However, today, rapid progress at the technology-level to address this gap is underway, to offer meat alternative products that fulfil the taste, texture, smell and colour properties required to narrow the divide between meat and meat substitutes.

Consumer demands for better appearance, texture, and flavour of whole muscle meat today primarily revolve around ensuring they have tasty products. The eating experience is also very important.

The sensorial profile of meat alternatives is under close scrutiny by consumers, who are seeking a healthier, tasty and nostalgic experience—that provides a similar sensorial experience to meat.  

Shedding light on how the likes of innovators like Redefine Meat can revolutionise meat alternatives and further the popularity of the segment, Ben-Shitrit explains: “The list of attributes that are necessary to create a ‘perfect steak’ is far more extensive than a hamburger: stiffness, fibre structure, cohesiveness, colour gradient, heterogeneric structure, changes in heat, smell, flavour and many more.”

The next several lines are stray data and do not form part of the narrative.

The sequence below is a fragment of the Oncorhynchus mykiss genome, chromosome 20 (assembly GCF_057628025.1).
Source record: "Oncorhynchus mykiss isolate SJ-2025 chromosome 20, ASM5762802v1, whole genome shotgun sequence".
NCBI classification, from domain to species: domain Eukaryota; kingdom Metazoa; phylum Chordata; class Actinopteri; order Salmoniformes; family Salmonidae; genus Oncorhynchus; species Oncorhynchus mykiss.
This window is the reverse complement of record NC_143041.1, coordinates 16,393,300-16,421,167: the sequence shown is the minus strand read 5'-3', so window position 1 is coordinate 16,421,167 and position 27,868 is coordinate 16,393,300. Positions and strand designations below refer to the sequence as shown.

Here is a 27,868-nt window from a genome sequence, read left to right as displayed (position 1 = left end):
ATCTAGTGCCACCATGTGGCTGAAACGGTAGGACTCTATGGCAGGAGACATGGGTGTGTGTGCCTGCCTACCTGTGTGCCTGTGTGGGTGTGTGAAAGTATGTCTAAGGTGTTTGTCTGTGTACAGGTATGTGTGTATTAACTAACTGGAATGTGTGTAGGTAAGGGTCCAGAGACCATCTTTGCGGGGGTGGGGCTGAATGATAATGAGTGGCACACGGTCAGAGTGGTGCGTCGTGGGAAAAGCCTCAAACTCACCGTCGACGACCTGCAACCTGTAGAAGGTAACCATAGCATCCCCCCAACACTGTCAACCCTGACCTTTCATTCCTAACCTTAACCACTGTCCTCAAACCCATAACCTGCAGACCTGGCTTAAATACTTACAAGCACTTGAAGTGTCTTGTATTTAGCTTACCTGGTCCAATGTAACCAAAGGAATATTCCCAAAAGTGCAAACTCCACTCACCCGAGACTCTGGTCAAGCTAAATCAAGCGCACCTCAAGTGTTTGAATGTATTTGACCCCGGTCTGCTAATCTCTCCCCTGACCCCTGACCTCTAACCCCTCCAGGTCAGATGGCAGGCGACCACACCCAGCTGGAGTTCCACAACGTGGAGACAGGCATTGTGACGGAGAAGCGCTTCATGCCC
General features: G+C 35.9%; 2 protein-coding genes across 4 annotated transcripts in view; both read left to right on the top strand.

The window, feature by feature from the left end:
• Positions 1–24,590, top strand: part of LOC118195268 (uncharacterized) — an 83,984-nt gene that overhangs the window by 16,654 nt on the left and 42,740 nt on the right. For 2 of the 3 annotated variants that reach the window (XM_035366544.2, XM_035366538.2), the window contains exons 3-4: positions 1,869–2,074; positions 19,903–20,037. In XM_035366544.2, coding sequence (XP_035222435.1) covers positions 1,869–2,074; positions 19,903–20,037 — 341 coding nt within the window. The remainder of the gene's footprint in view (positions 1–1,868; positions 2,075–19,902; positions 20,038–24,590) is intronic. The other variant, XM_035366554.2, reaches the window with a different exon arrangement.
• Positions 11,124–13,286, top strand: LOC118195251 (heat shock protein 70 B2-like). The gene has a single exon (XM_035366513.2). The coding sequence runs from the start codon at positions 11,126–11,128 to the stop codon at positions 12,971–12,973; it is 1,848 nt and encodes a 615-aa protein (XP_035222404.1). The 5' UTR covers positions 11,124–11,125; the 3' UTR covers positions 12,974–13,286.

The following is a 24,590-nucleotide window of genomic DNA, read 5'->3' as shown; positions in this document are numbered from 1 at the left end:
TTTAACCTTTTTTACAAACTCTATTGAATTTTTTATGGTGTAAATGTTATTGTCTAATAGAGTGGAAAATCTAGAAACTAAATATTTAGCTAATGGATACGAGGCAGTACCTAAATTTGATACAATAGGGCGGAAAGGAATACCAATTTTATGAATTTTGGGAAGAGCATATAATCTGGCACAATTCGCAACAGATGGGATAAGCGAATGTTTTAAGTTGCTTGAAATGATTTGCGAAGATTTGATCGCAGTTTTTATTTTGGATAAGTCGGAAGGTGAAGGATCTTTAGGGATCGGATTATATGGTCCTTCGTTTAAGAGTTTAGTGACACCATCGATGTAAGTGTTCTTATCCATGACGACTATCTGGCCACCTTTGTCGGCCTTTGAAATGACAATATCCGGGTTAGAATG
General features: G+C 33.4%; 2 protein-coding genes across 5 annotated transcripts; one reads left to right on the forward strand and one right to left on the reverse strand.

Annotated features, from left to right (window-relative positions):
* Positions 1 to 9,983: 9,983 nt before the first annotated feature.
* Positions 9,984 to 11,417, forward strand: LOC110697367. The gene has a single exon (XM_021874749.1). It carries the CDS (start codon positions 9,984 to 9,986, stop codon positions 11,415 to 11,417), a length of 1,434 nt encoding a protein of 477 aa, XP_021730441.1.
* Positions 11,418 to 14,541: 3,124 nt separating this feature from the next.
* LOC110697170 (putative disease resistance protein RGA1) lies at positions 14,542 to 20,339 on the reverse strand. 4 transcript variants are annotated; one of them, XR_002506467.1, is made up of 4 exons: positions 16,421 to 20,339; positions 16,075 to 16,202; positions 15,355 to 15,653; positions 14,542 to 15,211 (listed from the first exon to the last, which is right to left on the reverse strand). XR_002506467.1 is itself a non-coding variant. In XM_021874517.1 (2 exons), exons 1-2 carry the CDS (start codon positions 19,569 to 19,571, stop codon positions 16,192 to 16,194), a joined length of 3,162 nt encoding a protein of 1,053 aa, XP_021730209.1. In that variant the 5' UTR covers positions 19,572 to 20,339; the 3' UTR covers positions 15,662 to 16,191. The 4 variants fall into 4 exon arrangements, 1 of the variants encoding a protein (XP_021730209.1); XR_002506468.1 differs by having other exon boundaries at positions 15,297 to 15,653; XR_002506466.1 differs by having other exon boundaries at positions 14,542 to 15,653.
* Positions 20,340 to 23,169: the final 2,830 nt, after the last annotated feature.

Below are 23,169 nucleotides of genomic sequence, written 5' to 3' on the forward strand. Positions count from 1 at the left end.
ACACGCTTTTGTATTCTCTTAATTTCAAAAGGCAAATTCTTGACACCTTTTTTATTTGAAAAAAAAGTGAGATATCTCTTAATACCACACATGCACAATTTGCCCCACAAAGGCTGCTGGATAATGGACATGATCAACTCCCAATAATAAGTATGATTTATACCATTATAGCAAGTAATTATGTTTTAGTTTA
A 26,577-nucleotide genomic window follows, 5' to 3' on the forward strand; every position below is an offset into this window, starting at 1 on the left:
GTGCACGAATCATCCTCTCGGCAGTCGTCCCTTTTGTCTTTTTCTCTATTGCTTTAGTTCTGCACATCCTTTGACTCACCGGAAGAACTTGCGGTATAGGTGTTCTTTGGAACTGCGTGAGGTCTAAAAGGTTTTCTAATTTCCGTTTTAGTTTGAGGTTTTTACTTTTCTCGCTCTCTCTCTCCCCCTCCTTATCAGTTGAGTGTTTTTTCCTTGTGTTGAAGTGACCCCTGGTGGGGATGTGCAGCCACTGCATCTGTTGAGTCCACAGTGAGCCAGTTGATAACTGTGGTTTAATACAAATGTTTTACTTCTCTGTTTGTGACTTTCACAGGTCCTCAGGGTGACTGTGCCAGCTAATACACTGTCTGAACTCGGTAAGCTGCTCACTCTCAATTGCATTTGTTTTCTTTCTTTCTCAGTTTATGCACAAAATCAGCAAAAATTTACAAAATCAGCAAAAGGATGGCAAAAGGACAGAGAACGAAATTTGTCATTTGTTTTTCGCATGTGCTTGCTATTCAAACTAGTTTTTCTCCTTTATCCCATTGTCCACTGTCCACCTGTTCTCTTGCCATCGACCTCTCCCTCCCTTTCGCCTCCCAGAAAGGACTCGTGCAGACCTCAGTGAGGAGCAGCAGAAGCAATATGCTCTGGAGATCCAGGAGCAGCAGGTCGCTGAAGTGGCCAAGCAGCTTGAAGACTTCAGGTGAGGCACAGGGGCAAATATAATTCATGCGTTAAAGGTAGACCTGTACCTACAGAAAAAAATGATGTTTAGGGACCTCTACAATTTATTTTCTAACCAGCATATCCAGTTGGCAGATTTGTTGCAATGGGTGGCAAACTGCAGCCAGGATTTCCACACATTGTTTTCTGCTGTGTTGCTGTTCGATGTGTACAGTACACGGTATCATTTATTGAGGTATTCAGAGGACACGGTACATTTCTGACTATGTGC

3D technology innovation

Using cutting-edge technology, Redefine Meat, applies 3D printing and its capabilities to animal-free meat production in order to retain the same appearance, texture and flavour of meat while using sustainable and natural ingredients.

Crucial to this is 3D printing’s ability to create complex geometries, unachievable with traditional methods. When meat is built layer by layer, there are virtually no limits on how complex the part can be.

“It is perhaps here that lies the greatest potential for alternative meat production in replicating the complex muscle structures of animal meat,” ​says Ben-Shitrit.

In order to meet these growing consumer demands and replicate complex animal muscle structures successfully, innovators need to adopt a new approach and a fundamentally different way of thinking when it comes to alternative meat.

To achieve this, Redefine Meat uses a proprietary multi-material food printing process, which has been integral to cracking the compositional challenge of replicating whole muscle cuts of meat like steak.